The Virginia Department of Health (VDH) is applying to the CDC for the Modernizing Environmental Public Health Tracking to Advance Environmental Health Surveillance Grant in order to enhance environmental epidemiology and surveillance in Virginia and join the national Tracking Network. The Surveillance Grant would allow for the development and implementation of the Virginia Environmental Public Health Tracking Program (VEPHT) over a five-year period. The VEHTP will track environment hazards, exposures, and health effects in an effort to increase understanding of how environmental factors impact the health, health inequities and lives of Virginians. A key health inequity that this grant will help VDH better address is around infant mortality where the Black population bears a disproportionate burden. The VEPHT will improve access and sharing of environmental health data through modernized data systems to empower public health practitioners, healthcare providers, community members, policy members, and others in Virginia to make information-driven decisions. VDH will perform timely analyses using standardized and integrated data sources to identify, monitor, and address health issues arising from or directly related to environmental factors in local communities and across Virginia statewide.
The VEPHTwill be formed in the first year of the grant through onboarding key staff, further building partnerships with data stewards, building partnerships with partners and community stakeholders to establish a Virginia Tracking Steering Committee, enhancing environmental health surveillance and informatics infrastructure, and further developing data management and program evaluation plans.
Short term outcomes include increased data monitoring of environmental health topics; improved completeness, timeliness, and quality of environmental public health surveillance data; increased surveillance of environmental health disparities; improved information technology tools and systems, increased stakeholder inclusion in data sharing, communication, and response; increased collaboration with partners to reduce health disparities; increased dissemination of environmental health information using communication best practices to appropriate audiences; increased knowledge and ability among EPHT workforce; increased recipient capacity to provide technical assistance to advance environmental public health interventions; and improved completeness, timeliness, and quality of evaluation data. Intermediate outcomes include increased use of public health data among public health practitioners and environmental professionals to develop and deliver informed programs, prioritized interventions, and policies to address environmental public health issues as well as improved identification, monitoring, and addressing of health disparities. Long-term outcomes include building program capacity to establish a dedicated environmental public health epidemiology program through the onboarding of project-funded staff; developing and implementing data analysis plan to conduct routine descriptive analysis, assess disparities, and emerging issues; establishing the surveillance and informatics infrastructure for the Virginia Tracking Data Portal through integration with a cloud-based enterprise data and analytics portal (EDAP); establishing the VDH Tracking Internal Coordinating Committee and the Virginia Tracking Steering Committee for stakeholder and decision-making inclusion; developing and maintaining the Virginia Tracking Data Portal as not only a landing page for data dashboards and products (i.e. reports, fact sheets), but also program information and updates; participating in nat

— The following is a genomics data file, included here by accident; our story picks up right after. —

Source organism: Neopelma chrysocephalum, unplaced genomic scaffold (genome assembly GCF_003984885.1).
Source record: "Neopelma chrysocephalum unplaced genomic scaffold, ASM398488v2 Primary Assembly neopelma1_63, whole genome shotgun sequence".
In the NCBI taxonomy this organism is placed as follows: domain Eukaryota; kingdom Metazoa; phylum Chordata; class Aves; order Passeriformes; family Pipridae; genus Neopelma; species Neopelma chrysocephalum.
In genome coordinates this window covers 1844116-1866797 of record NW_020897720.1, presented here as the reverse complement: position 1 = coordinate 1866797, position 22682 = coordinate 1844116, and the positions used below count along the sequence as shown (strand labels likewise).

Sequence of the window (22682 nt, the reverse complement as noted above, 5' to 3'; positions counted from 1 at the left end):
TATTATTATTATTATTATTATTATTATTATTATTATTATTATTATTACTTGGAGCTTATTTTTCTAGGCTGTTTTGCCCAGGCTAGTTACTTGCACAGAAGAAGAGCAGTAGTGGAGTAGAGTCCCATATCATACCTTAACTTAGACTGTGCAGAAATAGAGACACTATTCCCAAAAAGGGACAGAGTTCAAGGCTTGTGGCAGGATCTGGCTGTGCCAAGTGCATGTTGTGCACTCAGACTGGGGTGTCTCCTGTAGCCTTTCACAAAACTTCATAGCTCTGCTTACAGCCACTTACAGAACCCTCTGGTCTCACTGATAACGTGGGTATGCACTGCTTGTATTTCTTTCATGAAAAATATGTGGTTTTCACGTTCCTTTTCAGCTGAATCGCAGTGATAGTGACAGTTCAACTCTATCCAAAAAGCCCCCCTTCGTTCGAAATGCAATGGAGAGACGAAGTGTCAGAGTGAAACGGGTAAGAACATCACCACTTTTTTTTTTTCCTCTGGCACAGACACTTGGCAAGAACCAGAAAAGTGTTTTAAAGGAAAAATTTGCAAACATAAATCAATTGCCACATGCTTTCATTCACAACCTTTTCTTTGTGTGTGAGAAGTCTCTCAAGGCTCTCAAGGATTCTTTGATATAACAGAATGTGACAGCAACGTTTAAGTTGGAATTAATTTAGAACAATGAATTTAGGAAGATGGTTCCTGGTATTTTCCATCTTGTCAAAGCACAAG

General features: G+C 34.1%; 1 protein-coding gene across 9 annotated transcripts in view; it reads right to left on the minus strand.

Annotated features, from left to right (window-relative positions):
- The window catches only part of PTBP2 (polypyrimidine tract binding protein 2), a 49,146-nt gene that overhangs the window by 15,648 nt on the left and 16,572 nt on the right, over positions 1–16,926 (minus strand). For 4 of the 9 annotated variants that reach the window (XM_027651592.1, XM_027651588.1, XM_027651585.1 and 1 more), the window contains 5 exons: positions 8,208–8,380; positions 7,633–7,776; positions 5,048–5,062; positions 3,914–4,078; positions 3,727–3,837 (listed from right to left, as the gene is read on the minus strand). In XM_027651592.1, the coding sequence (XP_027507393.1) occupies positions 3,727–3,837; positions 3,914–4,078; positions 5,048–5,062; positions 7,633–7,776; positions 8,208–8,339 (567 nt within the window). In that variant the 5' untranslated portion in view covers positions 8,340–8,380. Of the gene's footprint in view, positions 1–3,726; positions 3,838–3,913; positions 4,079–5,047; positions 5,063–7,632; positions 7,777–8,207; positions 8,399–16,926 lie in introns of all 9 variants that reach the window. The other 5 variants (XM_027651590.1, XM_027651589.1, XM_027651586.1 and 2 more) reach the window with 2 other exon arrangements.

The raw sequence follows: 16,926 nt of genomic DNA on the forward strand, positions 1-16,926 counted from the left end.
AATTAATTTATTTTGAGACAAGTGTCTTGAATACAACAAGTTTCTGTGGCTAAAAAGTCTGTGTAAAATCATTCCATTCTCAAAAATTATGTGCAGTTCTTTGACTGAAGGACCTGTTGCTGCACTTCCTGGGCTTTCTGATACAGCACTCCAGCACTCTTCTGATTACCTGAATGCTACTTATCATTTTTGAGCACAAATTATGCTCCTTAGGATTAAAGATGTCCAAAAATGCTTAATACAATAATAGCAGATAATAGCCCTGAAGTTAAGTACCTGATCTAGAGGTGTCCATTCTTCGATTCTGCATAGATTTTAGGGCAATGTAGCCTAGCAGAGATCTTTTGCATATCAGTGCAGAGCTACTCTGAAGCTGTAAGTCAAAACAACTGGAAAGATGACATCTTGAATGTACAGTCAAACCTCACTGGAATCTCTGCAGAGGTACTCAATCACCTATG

ional Tracking and environmental health workgroups; and utilizing the CDC Framework for Program Evaluation to develop and implement an evaluation plan that details process and outcome measures, and how these measures will be tracked/documented. But ultimately becoming part of the Tracking Net